Peace Corps was one of a couple of volunteer organizations in Nepal in the 70's (the Germans, British, and Japanese were also there) But we were the ones who worked on the grassroots level. And in that way we did touch the lives of ordinary Nepalis and were also enriched. So much so that when a village Nepali saw a westerner he/she always assumed them to be American. In this way we did promote peace and understanding among people and in the process we were changed, too.
Photo: Scott Schmidt; Taken in: Belize
This photo was taken on July 4, 2006 during pre-service training. My training group visited Benque Viejo del Carmen in western Belize to learn about the culture and traditions of the Maya Mestizo. Marimba music often accompanies traditional Maya dances, such as the Hog Head Dance. After a cultural performance, these two Peace Corps Trainees interacted with one of the young marimba players.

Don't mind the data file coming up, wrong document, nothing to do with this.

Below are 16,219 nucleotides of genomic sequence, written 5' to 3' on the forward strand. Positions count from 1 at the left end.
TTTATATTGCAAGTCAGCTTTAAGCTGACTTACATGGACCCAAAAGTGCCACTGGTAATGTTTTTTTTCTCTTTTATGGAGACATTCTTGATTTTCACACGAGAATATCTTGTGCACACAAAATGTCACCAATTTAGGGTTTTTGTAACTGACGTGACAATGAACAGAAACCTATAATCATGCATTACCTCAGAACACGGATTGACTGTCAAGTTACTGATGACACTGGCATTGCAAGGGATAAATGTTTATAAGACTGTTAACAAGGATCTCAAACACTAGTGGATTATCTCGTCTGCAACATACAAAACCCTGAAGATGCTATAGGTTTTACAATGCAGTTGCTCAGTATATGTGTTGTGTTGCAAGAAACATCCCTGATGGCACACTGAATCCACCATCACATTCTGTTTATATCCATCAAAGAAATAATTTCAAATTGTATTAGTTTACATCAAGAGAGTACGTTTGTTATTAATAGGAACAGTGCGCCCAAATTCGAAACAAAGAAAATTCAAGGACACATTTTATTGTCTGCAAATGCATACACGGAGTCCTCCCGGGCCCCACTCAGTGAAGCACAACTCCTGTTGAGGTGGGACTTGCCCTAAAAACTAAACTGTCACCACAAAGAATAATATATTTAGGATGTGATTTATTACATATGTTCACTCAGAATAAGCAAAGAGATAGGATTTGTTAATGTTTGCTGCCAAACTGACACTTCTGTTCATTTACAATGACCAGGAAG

During my service, I worked with the Belize Audubon Society, the leading conservation NGO in Belize. ... As an environmental education and program development specialist I strengthened organizational and management capacity of the Belize Audubon Society, fostered environmental stewardship amongst 600+ youth through school outreach and summer camp programs, developed interpretive exhibits to support conservation and management objectives, and assisted community development, advocacy, research, and biodiversity conservation activities centered around the protected areas and their buffer communities.